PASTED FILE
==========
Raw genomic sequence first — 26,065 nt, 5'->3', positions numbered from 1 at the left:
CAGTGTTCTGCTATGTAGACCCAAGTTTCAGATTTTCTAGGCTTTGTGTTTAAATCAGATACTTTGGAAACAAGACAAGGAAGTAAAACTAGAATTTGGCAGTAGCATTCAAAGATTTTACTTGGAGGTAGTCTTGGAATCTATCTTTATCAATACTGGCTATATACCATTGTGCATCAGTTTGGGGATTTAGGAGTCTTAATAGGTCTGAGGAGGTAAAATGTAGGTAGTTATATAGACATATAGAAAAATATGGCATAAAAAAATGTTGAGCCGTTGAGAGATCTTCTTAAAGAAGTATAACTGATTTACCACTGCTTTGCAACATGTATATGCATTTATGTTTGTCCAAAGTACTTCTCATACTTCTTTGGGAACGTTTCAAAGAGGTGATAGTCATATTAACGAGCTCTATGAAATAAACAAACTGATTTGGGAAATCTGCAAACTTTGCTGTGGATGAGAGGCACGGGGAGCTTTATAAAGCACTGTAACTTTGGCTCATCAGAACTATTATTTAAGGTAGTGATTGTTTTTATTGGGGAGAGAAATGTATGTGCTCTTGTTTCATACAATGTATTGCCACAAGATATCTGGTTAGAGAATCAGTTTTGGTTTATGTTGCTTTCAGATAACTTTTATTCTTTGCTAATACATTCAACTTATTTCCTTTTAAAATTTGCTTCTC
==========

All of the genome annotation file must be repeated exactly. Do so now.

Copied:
Raw genomic sequence first — 26,065 nt, 5'->3', positions numbered from 1 at the left:
CAGTGTTCTGCTATGTAGACCCAAGTTTCAGATTTTCTAGGCTTTGTGTTTAAATCAGATACTTTGGAAACAAGACAAGGAAGTAAAACTAGAATTTGGCAGTAGCATTCAAAGATTTTACTTGGAGGTAGTCTTGGAATCTATCTTTATCAATACTGGCTATATACCATTGTGCATCAGTTTGGGGATTTAGGAGTCTTAATAGGTCTGAGGAGGTAAAATGTAGGTAGTTATATAGACATATAGAAAAATATGGCATAAAAAAATGTTGAGCCGTTGAGAGATCTTCTTAAAGAAGTATAACTGATTTACCACTGCTTTGCAACATGTATATGCATTTATGTTTGTCCAAAGTACTTCTCATACTTCTTTGGGAACGTTTCAAAGAGGTGATAGTCATATTAACGAGCTCTATGAAATAAACAAACTGATTTGGGAAATCTGCAAACTTTGCTGTGGATGAGAGGCACGGGGAGCTTTATAAAGCACTGTAACTTTGGCTCATCAGAACTATTATTTAAGGTAGTGATTGTTTTTATTGGGGAGAGAAATGTATGTGCTCTTGTTTCATACAATGTATTGCCACAAGATATCTGGTTAGAGAATCAGTTTTGGTTTATGTTGCTTTCAGATAACTTTTATTCTTTGCTAATACATTCAACTTATTTCCTTTTAAAATTTGCTTCTC